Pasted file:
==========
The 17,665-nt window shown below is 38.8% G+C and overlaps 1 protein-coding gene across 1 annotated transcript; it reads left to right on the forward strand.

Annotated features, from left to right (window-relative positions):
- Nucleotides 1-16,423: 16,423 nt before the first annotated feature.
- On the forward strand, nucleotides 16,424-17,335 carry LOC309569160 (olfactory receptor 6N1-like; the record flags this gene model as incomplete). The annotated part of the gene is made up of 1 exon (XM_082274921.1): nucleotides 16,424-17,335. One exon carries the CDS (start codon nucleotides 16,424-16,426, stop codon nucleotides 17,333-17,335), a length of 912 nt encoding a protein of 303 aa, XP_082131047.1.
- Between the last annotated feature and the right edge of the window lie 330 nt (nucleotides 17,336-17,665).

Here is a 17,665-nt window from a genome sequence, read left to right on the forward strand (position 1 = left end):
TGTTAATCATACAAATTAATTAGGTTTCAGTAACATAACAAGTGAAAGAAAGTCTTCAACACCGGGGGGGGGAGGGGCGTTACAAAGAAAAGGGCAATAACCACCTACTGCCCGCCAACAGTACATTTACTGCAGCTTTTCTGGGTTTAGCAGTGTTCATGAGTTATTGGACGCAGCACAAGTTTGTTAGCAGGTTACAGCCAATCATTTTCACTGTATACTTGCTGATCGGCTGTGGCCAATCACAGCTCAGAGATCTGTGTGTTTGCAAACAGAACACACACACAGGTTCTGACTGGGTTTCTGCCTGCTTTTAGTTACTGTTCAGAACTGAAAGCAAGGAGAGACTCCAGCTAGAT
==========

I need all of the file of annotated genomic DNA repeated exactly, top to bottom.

The 17,665-nt window shown below is 38.8% G+C and overlaps 1 protein-coding gene across 1 annotated transcript; it reads left to right on the forward strand.

Annotated features, from left to right (window-relative positions):
- Nucleotides 1-16,423: 16,423 nt before the first annotated feature.
- On the forward strand, nucleotides 16,424-17,335 carry LOC309569160 (olfactory receptor 6N1-like; the record flags this gene model as incomplete). The annotated part of the gene is made up of 1 exon (XM_082274921.1): nucleotides 16,424-17,335. One exon carries the CDS (start codon nucleotides 16,424-16,426, stop codon nucleotides 17,333-17,335), a length of 912 nt encoding a protein of 303 aa, XP_082131047.1.
- Between the last annotated feature and the right edge of the window lie 330 nt (nucleotides 17,336-17,665).

Here is a 17,665-nt window from a genome sequence, read left to right on the forward strand (position 1 = left end):
TGTTAATCATACAAATTAATTAGGTTTCAGTAACATAACAAGTGAAAGAAAGTCTTCAACACCGGGGGGGGGAGGGGCGTTACAAAGAAAAGGGCAATAACCACCTACTGCCCGCCAACAGTACATTTACTGCAGCTTTTCTGGGTTTAGCAGTGTTCATGAGTTATTGGACGCAGCACAAGTTTGTTAGCAGGTTACAGCCAATCATTTTCACTGTATACTTGCTGATCGGCTGTGGCCAATCACAGCTCAGAGATCTGTGTGTTTGCAAACAGAACACACACACAGGTTCTGACTGGGTTTCTGCCTGCTTTTAGTTACTGTTCAGAACTGAAAGCAAGGAGAGACTCCAGCTAGAT